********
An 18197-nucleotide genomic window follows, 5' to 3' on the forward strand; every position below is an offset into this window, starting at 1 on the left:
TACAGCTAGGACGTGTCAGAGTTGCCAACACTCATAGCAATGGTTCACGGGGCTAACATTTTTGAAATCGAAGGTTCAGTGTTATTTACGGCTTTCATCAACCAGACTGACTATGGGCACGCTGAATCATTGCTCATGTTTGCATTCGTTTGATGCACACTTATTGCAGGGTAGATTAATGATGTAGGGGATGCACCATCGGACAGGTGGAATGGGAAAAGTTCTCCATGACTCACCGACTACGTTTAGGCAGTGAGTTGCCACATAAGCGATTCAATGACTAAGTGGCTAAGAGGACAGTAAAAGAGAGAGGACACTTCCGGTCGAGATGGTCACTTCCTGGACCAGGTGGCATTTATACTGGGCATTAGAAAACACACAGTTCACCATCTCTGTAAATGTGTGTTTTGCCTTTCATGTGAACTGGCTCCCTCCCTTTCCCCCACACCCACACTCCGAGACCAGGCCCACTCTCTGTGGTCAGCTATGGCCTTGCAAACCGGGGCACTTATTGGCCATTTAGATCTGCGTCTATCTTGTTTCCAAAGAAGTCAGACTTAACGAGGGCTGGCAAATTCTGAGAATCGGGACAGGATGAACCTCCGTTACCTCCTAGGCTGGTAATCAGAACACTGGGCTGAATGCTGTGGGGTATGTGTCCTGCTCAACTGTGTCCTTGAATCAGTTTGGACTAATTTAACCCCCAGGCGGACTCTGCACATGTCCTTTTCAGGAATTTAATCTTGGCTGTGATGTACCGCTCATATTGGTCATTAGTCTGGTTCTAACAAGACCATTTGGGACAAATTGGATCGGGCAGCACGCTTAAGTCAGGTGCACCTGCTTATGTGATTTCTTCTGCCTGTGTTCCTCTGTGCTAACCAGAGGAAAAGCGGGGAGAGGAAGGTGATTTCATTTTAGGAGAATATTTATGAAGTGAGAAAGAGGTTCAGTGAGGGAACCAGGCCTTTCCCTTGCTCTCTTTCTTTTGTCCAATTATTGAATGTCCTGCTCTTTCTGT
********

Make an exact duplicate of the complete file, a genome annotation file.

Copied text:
An 18197-nucleotide genomic window follows, 5' to 3' on the forward strand; every position below is an offset into this window, starting at 1 on the left:
TACAGCTAGGACGTGTCAGAGTTGCCAACACTCATAGCAATGGTTCACGGGGCTAACATTTTTGAAATCGAAGGTTCAGTGTTATTTACGGCTTTCATCAACCAGACTGACTATGGGCACGCTGAATCATTGCTCATGTTTGCATTCGTTTGATGCACACTTATTGCAGGGTAGATTAATGATGTAGGGGATGCACCATCGGACAGGTGGAATGGGAAAAGTTCTCCATGACTCACCGACTACGTTTAGGCAGTGAGTTGCCACATAAGCGATTCAATGACTAAGTGGCTAAGAGGACAGTAAAAGAGAGAGGACACTTCCGGTCGAGATGGTCACTTCCTGGACCAGGTGGCATTTATACTGGGCATTAGAAAACACACAGTTCACCATCTCTGTAAATGTGTGTTTTGCCTTTCATGTGAACTGGCTCCCTCCCTTTCCCCCACACCCACACTCCGAGACCAGGCCCACTCTCTGTGGTCAGCTATGGCCTTGCAAACCGGGGCACTTATTGGCCATTTAGATCTGCGTCTATCTTGTTTCCAAAGAAGTCAGACTTAACGAGGGCTGGCAAATTCTGAGAATCGGGACAGGATGAACCTCCGTTACCTCCTAGGCTGGTAATCAGAACACTGGGCTGAATGCTGTGGGGTATGTGTCCTGCTCAACTGTGTCCTTGAATCAGTTTGGACTAATTTAACCCCCAGGCGGACTCTGCACATGTCCTTTTCAGGAATTTAATCTTGGCTGTGATGTACCGCTCATATTGGTCATTAGTCTGGTTCTAACAAGACCATTTGGGACAAATTGGATCGGGCAGCACGCTTAAGTCAGGTGCACCTGCTTATGTGATTTCTTCTGCCTGTGTTCCTCTGTGCTAACCAGAGGAAAAGCGGGGAGAGGAAGGTGATTTCATTTTAGGAGAATATTTATGAAGTGAGAAAGAGGTTCAGTGAGGGAACCAGGCCTTTCCCTTGCTCTCTTTCTTTTGTCCAATTATTGAATGTCCTGCTCTTTCTGT